Southam Cement Works

The Peckett 0-6-0ST narrow gauge locomotive 'Mesozoic', which formerly worked at Southam Cement works. | Image courtesy of the Tony Newman collection
The Peckett 0-6-0ST narrow gauge locomotive 'Mesozoic', which formerly worked at Southam Cement works.
Image courtesy of the Tony Newman collection
Description of this historic site

Southam Cement Works and quarry, described as 'Long Itchington Cement and Lime Works' in the Ordnance Survey map of 1886. From the middle of the 19th century production expanded and came under different owners. The site is now a concrete waste.

Notes about this historic site

1 Limeworks started by Mr Oldham in 1854, taken over by Tatham, Kay and Co in 1868 and by the Rugby Portland Cement Co in 1934. Commencing initially in Long Itchington parish, the workings extended into Stockton parish in 1900 and into Southam parish glebe lands a few years later.
2 There were three works in the area during the early 19th century all under separate owners. The earliest was that of Richard Greaves of Stratford-upon-Avon and J Kirshaw of Warwick who traded as Greaves and Kirshaw. They started manufacturing cement at the Stockton Works in 1840, followed by a second works at Harbury in 1858.
The second cement works was that of Tatham and William Oldham who started lime and cement making at Southam from about 1854 to early this century, later trading as Kayes and Co until closing down in the 1930’s before being taken over by the Rugby Portland Cement Co Ltd who still operate the works.
The third and largest company was that of George Nelson whose lime and cement works was established about 1844. Soon after George Nelson’s death in 1850 his son Charles took over the lime business and by about 1860 had expanded into the production of Portland cement. There was also a small works in Leamington Spa. The company operated a fleet of narrow boats and in 1870 a dock was built at Stockton for their repair.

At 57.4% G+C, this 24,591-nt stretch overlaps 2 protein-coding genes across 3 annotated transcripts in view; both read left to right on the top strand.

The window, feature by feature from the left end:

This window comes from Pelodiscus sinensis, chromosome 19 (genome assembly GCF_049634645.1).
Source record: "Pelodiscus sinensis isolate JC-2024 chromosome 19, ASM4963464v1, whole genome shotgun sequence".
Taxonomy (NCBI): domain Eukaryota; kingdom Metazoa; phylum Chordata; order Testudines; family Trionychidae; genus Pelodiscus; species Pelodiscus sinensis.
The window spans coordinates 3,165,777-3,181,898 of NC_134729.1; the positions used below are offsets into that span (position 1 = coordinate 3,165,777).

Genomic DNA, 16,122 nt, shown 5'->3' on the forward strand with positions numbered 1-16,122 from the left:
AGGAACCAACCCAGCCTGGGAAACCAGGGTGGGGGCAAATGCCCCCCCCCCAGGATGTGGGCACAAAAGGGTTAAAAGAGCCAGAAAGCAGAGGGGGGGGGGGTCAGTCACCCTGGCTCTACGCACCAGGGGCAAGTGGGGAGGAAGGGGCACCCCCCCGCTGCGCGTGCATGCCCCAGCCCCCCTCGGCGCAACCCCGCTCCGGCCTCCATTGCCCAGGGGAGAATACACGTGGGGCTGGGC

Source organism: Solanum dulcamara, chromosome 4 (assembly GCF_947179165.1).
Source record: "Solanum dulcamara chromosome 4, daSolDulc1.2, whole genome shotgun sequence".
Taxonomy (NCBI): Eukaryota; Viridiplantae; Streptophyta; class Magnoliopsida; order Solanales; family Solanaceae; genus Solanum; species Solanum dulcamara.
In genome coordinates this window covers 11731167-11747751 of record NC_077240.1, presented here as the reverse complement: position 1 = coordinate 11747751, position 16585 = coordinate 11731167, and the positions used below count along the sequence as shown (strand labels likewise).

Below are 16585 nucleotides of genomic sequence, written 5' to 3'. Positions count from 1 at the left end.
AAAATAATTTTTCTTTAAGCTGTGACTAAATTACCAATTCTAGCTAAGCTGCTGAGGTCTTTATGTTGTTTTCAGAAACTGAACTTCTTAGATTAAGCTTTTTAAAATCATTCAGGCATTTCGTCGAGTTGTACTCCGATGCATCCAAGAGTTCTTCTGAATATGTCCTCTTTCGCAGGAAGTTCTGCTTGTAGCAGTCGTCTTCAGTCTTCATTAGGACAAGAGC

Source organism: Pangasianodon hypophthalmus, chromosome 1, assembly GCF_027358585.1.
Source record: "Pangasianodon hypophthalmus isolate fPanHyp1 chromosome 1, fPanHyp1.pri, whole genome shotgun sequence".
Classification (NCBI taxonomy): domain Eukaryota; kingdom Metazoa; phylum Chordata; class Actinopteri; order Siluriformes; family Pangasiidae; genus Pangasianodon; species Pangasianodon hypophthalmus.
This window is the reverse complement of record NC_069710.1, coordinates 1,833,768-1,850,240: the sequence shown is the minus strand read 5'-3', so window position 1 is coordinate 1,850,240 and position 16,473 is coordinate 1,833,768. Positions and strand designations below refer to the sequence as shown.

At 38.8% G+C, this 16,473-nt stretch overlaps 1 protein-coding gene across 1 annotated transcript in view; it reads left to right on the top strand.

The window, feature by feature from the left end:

Initially production was concentrated in a small bank of kilns near the main line of the canal (GR 44 65). The remains of one kiln may still be seen from the canal towpath. Later production became centred on the canal arm, and by the 1930’s there existed a substantial and modern works (GR 44 64).
A quite extensive stock of housing was provided by the company to house its workforce. One terrace was adjacent to the works (GR 44 64) while the rest were located in the nearby village of Stockton (GR 43 64).
The company was bought by Rugby Portland Cement in 1945 and the works closed in 1949/1950. Demolition took place some time after 1950 although it continues to appear on some modern OS maps. Recently the site has been the focus of redevelopment plans, but so far nothing has come of them and the works site remains a wasteland of concrete rubble and scrub, with the deeper parts of the quarry filled with water up to perhaps 20 feet in depth.

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